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Australian scientists have made a discovery that may one day remove the need for a lifetime of toxic immunosuppressive drugs after organ transplants.

Researchers from the Garvan Institute of Medical Research have successfully tested a method of adjusting the immune system for just long enough to receive a tissue transplant and accept it as ‘self’. At no stage, during or after the procedure, is there any need for immunosuppressive drugs.

Lead by Professor Jonathon Sprent, the research team used a special immune boosting “complex” to successfully transplant islet cells into diabetic mice without the need of immunosuppression.

“Under normal circumstances, the body would attack a transplanted organ unless immunosuppressive drugs such as cyclosporin were given,” said Prof Sprent. “In this project, mice were given a substance, or ‘complex’, that altered their immune systems, so that they accepted transplanted cells as their own.”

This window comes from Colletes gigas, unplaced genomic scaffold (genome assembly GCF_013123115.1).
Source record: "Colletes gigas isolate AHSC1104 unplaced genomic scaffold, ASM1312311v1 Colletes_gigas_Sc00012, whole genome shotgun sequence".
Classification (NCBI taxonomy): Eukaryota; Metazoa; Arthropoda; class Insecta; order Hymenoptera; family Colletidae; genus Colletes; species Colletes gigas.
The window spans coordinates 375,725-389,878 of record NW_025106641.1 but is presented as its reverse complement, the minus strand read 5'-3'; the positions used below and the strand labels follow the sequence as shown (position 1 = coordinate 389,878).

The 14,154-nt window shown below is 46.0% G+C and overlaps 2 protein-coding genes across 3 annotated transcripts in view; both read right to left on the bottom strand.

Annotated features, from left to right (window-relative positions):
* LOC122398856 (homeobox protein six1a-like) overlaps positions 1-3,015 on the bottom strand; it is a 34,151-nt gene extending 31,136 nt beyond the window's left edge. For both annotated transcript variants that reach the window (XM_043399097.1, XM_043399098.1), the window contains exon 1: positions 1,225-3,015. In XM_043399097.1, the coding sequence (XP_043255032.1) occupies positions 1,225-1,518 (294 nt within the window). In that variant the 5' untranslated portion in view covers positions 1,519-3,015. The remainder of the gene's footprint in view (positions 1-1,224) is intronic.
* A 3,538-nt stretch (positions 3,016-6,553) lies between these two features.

This complex combines a molecule, interleukin-2 (IL-2), with an antibody. When given to the mice, this resulted in an increase in T-reg cells – the cells that quieten down the immune system, and a decrease in killer T cells – the cells that fight foreign materials.

The challenge for these researchers was that whilst this is the perfect situation for a tissue transplant, the lack of killer T cells means the body would be susceptible to attack from other areas such as infections or cancer cells. By changing testing different versions of the complex, they were able to suppress the immune system temporarily without risking infection.

According to research team member Stacy Walters, the results in mice were extremely encouraging.

“After treatment, the numbers of T regulatory cells dropped over time the immune systems returned to normal in about two weeks. By that time 80% of the mice had accepted the grafts of insulin producing cells as their own. A graft is considered accepted if it’s tolerated after 100 days. We took some mice out to 200-300 days, and not one of them rejected.”

While cautious, Professor Sprent is very encouraged by the results.

“We have yet to determine exactly how the complex works. Once we do, I believe a clinical trial of this very non-toxic agent would be worthwhile.”

“If we were able to duplicate this experiment in humans, it would fulfill the dream of everyone in the transplant field.”

Journal of Experimental Medicine pub online Feb 09

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